Proposal to split California into 3 states will be on November ballot

Proposal to split California into 3 states will be on November ballot

Proposal to split California into 3 states will be on November ballot

- A ballot initiative that aims to split the current state of California into three states is now eligible for placement on the November 2018 election ballot. He backed a proposal to turn California into six states in 2014 but it failed to get the required number of signatures to qualify and the measure was not presented to voters.

The new California would consist of coastal regions including Monterey County and Los Angeles. The upper portion of the state, which would include San Francisco and the state capital Sacramento, would become Northern California.

Southern California: San Diego, San Bernardino, Orange, Riverside, Mono, Madera, Inyo, Tulare, Fresno, Kings, Kern and Imperial counties.

Investor Tim Draper is backing the effort, and previous year he told the Times that carving California into three states had its merits.

The three new states would consist of Northern California, extending from the San Francisco Bay Area north to the OR border and east to the Nevada border; California, including Los Angeles County and extending northwest along the Central Coast; and Southern California, including San Diego and the rest of the southern part of the state. "States will be more accountable to us and can cooperate and compete for citizens". "Some of the legal and practical issues of splitting up California suggest there is a high likelihood that the process would take many years to complete".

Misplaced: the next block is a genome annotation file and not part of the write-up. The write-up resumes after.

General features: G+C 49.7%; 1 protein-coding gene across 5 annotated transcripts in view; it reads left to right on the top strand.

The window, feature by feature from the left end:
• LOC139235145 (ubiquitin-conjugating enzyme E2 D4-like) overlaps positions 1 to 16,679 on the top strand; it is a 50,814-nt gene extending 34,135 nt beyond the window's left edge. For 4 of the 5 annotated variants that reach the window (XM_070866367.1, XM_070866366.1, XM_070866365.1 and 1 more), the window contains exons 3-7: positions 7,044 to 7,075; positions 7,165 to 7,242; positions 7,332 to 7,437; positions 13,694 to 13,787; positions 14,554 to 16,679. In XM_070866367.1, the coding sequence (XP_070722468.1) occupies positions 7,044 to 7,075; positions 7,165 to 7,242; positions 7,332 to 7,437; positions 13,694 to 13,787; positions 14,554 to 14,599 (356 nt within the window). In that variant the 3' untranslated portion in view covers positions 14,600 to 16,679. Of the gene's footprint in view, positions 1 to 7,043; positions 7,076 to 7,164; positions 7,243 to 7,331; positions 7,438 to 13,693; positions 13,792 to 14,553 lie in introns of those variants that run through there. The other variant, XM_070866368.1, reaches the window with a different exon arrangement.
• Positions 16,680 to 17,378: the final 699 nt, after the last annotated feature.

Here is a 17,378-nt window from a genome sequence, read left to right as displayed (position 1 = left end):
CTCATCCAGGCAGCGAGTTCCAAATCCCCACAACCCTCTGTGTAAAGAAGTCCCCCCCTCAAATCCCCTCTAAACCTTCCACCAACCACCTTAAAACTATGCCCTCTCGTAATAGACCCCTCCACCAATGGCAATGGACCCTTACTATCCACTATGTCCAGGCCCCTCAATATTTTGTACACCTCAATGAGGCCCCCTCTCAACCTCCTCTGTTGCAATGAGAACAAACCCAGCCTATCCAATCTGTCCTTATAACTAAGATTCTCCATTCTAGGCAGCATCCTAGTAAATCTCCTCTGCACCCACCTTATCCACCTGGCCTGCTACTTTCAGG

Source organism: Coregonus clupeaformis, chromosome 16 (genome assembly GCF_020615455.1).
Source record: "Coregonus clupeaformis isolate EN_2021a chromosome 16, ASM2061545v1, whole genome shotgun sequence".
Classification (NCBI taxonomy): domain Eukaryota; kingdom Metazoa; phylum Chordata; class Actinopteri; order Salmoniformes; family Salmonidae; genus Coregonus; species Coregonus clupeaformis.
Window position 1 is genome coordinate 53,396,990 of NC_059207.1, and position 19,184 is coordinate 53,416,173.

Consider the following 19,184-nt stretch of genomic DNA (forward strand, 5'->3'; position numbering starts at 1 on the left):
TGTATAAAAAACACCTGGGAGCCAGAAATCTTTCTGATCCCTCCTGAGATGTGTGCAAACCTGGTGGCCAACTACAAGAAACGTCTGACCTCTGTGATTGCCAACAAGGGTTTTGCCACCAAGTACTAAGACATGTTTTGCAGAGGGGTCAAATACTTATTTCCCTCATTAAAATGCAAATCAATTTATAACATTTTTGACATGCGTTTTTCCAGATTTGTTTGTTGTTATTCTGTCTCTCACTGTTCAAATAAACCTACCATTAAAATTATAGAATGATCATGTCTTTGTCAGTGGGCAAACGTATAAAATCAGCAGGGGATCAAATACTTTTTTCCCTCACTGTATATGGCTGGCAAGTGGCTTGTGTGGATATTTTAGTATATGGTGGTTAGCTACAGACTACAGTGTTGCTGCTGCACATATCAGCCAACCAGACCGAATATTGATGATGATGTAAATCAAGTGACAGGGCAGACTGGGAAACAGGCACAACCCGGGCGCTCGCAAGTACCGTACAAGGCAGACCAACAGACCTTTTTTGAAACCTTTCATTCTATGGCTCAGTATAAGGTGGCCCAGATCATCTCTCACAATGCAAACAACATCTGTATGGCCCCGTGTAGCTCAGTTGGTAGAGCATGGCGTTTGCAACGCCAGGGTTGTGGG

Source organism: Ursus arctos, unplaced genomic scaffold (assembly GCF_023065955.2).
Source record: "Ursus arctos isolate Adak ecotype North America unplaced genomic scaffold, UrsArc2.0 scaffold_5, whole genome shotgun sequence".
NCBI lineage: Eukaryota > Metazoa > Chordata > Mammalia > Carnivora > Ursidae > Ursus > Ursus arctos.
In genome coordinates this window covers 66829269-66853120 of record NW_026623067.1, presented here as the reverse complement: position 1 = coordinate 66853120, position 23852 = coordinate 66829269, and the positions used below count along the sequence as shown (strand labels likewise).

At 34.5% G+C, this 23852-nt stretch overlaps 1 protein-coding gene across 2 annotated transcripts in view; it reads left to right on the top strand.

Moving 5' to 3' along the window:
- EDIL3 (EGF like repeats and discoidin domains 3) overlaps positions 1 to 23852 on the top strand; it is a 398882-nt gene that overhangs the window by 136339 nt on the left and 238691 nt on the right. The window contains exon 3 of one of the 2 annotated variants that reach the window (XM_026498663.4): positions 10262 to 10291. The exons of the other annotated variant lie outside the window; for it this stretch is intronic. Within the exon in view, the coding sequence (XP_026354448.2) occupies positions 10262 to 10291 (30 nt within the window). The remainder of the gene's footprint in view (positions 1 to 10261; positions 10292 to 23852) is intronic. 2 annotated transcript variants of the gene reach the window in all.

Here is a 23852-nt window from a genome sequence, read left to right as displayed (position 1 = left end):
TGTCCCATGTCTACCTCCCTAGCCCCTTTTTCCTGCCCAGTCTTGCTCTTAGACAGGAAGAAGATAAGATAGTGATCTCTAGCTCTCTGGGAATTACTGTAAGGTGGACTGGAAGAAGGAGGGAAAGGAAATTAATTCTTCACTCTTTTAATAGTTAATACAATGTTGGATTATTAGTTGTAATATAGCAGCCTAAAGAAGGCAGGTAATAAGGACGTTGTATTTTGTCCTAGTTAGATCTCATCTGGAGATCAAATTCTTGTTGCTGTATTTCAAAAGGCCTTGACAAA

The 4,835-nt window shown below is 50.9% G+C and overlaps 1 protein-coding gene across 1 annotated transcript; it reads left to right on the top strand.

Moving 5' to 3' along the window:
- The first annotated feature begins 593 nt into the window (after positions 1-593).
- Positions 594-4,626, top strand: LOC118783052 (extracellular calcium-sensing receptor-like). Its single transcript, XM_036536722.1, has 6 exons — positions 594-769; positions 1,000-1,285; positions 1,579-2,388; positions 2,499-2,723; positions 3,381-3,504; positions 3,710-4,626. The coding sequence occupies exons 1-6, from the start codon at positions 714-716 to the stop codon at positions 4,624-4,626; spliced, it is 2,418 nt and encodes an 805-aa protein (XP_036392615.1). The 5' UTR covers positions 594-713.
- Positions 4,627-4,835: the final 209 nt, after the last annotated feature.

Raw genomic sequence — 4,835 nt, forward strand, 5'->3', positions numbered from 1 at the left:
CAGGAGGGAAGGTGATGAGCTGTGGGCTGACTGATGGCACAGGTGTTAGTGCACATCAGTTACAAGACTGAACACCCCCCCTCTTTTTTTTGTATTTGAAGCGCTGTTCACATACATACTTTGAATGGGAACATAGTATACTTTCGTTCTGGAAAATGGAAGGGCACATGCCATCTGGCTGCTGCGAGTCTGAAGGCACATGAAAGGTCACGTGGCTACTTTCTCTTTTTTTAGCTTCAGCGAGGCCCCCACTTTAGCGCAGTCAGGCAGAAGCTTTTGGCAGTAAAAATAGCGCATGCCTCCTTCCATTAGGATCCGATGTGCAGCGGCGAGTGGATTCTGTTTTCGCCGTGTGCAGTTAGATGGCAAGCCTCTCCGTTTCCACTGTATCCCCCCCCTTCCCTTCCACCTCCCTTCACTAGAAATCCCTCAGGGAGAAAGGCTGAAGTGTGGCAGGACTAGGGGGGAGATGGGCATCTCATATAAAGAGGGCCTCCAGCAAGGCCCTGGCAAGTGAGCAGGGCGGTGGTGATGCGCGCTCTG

Heavy rain, lightning, and gusty winds possible
Wednesday looks mostly dry, but scattered rain chances return to the forecast Thursday and continue for your Friday . We can expect mostly cloudy skies with perhaps some sunshine breaking through the clouds later this afternoon .

Californians will face a choice this November of whether to divide the nation's most populous state into three, an effort that would radically shake up not only the West Coast, but the entire nation. Draper's proposal says the initiative, acting under California's constitutional power of voters to write their own laws, would serve as legislative consent. Dividing it into three smaller Californias, he claims, would lead to "better decision making", "a dramatically more effective education system", and "more reliable roads".

The new California would have a per capita income of $53,000 and southern California around $45,000.

In the United States Senate, four more members would need to be added.

Last October, the state's nonpartisan Legislative Analysts Office (LAO) released a review of Draper's plan. California voters already approved breaking up the state in 1859, but Congress did not act on it.

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